A great chicken pot pie is the poster child for comfort food. A creamy, rich sauce, tender chicken, peas and carrots, and a golden, flaky crust—it checks all of the boxes. While going all out on this meal is totally worth it, and you should do it, sometimes it’s nice to have the satisfaction of the real thing with the ease and calories of a weeknight staple. If you’ve ever burnt the hell out of your mouth on a frozen pot pie that was warm on the outside and scalding hot on the inside, read on, because there is a better way.
We have talked about how much we love America’s Test Kitchen’s (ATK) The Best Light Recipe Cookbook. It does a wonderful job of taking classic dishes that may not be the best everyday meal options, and tinkering with the recipe until they land on something lighter, but more importantly, still delicious. Flavor is the key component that so many ‘healthy’ recipes fall well short of. As they are known for, ATK breaks down all aspects of a recipe, identifying what can’t be messed with and where there is room for modifications. Their recipe for chicken pot pie is a perfect example of this.
A golden, flaky crust and a thick filling are a must for any pot pie. This is non-negotiable. Rather than relying on butter and flour for the filling, this pot pie makes use of half and half mixed with cornstarch. As far as the crust, ATK arrived at using a buttermilk biscuit topping that cuts down on the butter (we cut that down even a bit more), but still yields a tender reminder of a full crust.
Rather than relying on fattier chicken thighs as you often find in a pot pie, here we use chicken breast poached in the simmering sauce. This method, along with a good thermometer, produces juicy chicken that’s shredded or cubed into the pie. Add in your traditional vegetable mix, and you have a delicious, lower calorie version of a classic. Note that we or ATK have nothing against fat in using less butter or leaner chicken. Sometimes it’s just the best way to drop calories if your energy budget is tight. Again, as long as it still tastes great, we don’t care where that reduction comes from.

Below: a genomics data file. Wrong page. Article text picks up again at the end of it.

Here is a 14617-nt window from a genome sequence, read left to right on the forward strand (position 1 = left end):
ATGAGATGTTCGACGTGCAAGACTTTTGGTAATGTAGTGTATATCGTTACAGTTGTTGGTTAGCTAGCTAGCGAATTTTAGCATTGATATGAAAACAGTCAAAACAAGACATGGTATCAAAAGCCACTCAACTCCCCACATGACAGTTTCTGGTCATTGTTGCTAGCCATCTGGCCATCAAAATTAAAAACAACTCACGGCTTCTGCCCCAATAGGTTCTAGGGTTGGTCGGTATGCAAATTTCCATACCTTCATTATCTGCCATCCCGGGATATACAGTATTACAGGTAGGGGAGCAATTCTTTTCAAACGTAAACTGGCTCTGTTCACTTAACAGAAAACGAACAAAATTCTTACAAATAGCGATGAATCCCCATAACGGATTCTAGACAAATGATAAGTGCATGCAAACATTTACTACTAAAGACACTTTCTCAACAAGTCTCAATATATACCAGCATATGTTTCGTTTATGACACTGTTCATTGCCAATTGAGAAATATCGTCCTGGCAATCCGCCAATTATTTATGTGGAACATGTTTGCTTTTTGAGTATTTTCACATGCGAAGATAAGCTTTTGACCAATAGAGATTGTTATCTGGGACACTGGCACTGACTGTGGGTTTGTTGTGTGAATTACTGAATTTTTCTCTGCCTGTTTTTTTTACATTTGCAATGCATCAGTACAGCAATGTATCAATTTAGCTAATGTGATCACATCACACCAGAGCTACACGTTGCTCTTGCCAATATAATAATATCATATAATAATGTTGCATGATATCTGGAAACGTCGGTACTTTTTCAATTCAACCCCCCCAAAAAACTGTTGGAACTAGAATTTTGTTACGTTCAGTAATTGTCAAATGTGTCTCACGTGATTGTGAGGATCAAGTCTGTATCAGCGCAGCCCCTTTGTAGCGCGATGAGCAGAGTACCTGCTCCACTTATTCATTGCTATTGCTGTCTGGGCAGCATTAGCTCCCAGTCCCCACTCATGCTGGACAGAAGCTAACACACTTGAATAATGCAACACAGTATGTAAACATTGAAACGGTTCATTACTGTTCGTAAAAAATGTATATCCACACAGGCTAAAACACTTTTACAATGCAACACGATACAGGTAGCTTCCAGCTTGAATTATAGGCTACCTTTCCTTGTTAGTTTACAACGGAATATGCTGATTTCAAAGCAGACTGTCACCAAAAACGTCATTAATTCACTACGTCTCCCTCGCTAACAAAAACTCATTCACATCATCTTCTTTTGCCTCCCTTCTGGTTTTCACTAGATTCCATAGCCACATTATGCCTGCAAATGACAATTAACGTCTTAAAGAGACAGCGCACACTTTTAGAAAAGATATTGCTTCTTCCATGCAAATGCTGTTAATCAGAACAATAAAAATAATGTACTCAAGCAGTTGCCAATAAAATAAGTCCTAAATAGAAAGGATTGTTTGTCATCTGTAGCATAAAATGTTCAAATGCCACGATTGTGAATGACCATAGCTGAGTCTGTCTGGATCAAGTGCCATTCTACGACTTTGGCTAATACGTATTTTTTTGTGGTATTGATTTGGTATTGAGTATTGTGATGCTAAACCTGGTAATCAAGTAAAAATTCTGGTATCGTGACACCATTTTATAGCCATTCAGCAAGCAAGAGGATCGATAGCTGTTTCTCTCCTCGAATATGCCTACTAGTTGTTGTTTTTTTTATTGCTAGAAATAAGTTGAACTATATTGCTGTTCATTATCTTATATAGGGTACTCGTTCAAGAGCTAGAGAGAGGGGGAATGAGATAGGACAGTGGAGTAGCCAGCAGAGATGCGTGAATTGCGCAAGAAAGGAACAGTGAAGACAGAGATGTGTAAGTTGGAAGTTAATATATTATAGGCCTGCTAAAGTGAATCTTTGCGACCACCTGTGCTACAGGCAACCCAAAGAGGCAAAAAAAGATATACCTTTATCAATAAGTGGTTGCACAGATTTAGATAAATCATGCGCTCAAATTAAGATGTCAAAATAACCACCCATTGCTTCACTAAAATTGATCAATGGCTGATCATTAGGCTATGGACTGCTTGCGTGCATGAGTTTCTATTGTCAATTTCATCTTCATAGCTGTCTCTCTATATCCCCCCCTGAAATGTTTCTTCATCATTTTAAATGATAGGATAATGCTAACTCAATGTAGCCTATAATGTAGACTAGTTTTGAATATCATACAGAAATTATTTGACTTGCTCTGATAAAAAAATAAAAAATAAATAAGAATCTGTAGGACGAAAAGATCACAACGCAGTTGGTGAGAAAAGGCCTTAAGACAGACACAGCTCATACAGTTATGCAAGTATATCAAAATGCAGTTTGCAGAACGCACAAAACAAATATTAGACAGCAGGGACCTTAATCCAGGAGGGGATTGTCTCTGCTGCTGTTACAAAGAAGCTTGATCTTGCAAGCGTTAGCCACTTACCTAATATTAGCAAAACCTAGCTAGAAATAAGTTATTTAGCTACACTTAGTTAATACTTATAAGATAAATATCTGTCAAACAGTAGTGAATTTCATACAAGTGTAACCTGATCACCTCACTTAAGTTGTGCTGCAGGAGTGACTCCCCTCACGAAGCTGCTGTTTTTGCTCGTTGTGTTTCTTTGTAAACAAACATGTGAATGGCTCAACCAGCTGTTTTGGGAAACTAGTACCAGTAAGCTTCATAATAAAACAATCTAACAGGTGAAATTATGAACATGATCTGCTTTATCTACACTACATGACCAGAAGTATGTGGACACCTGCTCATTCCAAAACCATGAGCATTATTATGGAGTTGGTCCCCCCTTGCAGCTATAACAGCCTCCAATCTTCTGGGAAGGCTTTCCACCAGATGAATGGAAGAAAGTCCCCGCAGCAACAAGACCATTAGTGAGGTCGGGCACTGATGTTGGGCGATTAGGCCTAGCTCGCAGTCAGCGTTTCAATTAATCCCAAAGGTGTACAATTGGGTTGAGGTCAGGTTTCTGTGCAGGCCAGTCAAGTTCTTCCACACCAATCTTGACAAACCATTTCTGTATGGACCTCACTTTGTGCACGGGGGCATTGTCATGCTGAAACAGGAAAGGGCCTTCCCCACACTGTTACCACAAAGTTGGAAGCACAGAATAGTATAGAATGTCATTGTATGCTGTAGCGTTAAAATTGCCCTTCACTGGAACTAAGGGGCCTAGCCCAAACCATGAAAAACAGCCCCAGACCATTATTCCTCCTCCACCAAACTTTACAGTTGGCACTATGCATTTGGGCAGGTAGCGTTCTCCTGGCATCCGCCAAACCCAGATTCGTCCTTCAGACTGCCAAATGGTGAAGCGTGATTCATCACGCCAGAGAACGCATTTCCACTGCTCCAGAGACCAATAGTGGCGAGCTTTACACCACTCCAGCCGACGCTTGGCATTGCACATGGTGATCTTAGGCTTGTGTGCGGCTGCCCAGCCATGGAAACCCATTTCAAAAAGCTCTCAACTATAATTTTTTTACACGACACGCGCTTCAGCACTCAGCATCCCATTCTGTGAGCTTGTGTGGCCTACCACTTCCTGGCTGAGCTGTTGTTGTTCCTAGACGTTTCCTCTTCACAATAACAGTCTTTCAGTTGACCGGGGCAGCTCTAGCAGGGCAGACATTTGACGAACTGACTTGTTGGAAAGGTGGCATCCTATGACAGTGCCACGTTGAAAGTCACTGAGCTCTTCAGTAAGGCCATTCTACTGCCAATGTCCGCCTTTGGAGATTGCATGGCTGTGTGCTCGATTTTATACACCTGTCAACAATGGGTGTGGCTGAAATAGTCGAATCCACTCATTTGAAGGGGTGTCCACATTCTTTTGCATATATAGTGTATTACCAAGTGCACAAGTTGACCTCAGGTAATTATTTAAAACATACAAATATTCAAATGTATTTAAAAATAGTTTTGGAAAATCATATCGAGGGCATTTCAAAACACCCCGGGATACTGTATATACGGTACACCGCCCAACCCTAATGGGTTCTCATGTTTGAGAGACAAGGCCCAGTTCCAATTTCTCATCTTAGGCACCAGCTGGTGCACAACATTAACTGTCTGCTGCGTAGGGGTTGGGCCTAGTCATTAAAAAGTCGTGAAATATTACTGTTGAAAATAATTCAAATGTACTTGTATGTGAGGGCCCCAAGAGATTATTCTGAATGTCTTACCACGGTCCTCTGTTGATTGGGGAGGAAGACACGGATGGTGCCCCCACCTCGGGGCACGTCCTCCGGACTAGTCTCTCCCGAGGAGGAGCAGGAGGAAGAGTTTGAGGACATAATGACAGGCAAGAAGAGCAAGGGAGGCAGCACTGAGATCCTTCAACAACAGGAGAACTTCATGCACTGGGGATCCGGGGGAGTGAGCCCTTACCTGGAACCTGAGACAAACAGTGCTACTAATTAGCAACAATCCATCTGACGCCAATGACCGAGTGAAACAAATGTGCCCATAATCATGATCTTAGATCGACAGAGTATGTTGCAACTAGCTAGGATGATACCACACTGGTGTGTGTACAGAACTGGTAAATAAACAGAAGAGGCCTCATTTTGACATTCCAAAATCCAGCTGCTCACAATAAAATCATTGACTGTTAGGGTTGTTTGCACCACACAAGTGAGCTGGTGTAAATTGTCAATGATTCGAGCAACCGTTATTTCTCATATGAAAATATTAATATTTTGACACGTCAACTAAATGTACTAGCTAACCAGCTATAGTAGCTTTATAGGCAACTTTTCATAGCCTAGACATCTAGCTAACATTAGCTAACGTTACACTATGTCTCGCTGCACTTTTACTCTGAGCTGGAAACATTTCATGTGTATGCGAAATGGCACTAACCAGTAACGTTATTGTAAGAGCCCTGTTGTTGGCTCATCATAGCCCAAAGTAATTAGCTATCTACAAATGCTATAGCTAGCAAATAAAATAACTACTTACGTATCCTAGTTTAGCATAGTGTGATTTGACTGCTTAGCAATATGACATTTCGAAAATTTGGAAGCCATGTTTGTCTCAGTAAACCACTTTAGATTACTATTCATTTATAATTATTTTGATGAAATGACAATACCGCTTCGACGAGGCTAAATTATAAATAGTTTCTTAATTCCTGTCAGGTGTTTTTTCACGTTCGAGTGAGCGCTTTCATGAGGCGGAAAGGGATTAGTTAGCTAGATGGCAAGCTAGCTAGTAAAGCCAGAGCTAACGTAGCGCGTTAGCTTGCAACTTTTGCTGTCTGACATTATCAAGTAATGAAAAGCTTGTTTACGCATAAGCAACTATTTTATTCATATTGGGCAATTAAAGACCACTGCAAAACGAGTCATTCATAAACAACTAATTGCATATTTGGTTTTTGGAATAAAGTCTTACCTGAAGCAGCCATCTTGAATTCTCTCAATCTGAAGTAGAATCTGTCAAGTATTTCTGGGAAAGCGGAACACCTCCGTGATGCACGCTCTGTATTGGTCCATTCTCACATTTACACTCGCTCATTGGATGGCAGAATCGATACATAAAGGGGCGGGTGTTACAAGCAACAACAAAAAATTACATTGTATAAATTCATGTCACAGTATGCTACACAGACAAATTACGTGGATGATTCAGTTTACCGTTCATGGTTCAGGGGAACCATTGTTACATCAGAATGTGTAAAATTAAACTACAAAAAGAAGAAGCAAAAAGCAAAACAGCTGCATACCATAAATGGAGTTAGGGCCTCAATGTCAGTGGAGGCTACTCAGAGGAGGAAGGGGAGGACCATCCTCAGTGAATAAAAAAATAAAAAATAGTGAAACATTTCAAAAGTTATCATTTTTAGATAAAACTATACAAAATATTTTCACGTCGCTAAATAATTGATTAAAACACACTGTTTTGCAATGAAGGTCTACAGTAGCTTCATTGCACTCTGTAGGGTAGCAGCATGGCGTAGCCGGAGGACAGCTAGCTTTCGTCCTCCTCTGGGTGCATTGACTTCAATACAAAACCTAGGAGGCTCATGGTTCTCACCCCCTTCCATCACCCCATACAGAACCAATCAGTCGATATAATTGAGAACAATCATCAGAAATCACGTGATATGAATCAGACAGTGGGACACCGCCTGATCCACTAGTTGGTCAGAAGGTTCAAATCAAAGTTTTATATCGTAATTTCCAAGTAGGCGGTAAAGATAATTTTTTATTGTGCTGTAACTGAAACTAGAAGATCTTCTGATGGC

Now, if you’ve read our About Us page, you know we love protein and filling up on vegetables. We love protein so much (if you’re wondering why, we have an article about that) we added a bit more chicken to this recipe. And because veggies are so good for you and great to fill up on, especially if you are trying to lose weight, we bumped up the carrots and celery as well.
We’d rather not mess with a delicious dish. For many of us, though, occasionally our health goals necessitate making some modifications to what and how much we eat. That’s no reason to not enjoy dinner time with your family, or catching up with friends over lunch, and this simple dish is a good example of that. Enjoy!
4 medium carrots, peeled and sliced ¼ inch thick
5 stalks celery, sliced ¼ inch thick
1 medium yellow onion, chopped
3 medium garlic cloves, minced
1 tablespoon dried thyme
¼ cup dry white wine
3 cups chicken broth
4 bay leaves
3 pounds boneless, skinless chicken breasts
¼ cup half and half
¼ cup cornstarch
1 cup peas
¼ chopped parsley
1 cup flour
2 teaspoons baking powder
½ teaspoon baking soda
1 teaspoon kosher salt
2 tablespoons butter, melted
2/3 cup buttermilk
- Adjust the oven rack to the lower-middle position and heat to 425 degrees.
- Set a dutch oven on the stovetop over medium heat and coat bottom with spray oil.
- Add carrots, celery, onion, garlic, and dried thyme to the dutch oven. Cover and cook, stirring often, until the vegetables have softened, about 10 minutes.
- Stir in white wine, chicken broth, and bay leaves, and bring to a simmer.
- Place the chicken breasts into the dutch oven, bring to a simmer again, reduce heat, and cover. Cook the chicken breasts to 150 degrees, or until they are no longer pink in the center.
- Remove chicken and set aside to cool. Return the sauce to a simmer.
- In mixing bowl, stir the half and half into the cornstarch, creating a slurry.
- Slowly stir the slurry into the simmering sauce, and continue whisking until thickened, 2-3 minutes.
- Remove from heat. Discard the bay leaves. Stir in the peas and parsley.
- When the chicken is cool enough to handle, shred or chop coarsely, and mix into sauce. Season with salt and pepper to taste, and pour mixture into a 13x9 inch baking dish.
- For the biscuits, combine flour, baking powder, baking soda, and salt. Separately, stir the buttermilk into the melted butter.
- Slowly pour the butter/buttermilk mixture into the flour mixture, mixing with a rubber spatula until no pockets of dry flour remain.
- Pinch off six equal pieces of biscuit dough. Form into round biscuits. Place on top of the hot filling mixture, evenly spaced apart.
- Bake in the oven until biscuits are golden brown, about 20 minutes. Cool for 10 minutes before serving.
Canned or frozen peas work great in this recipe.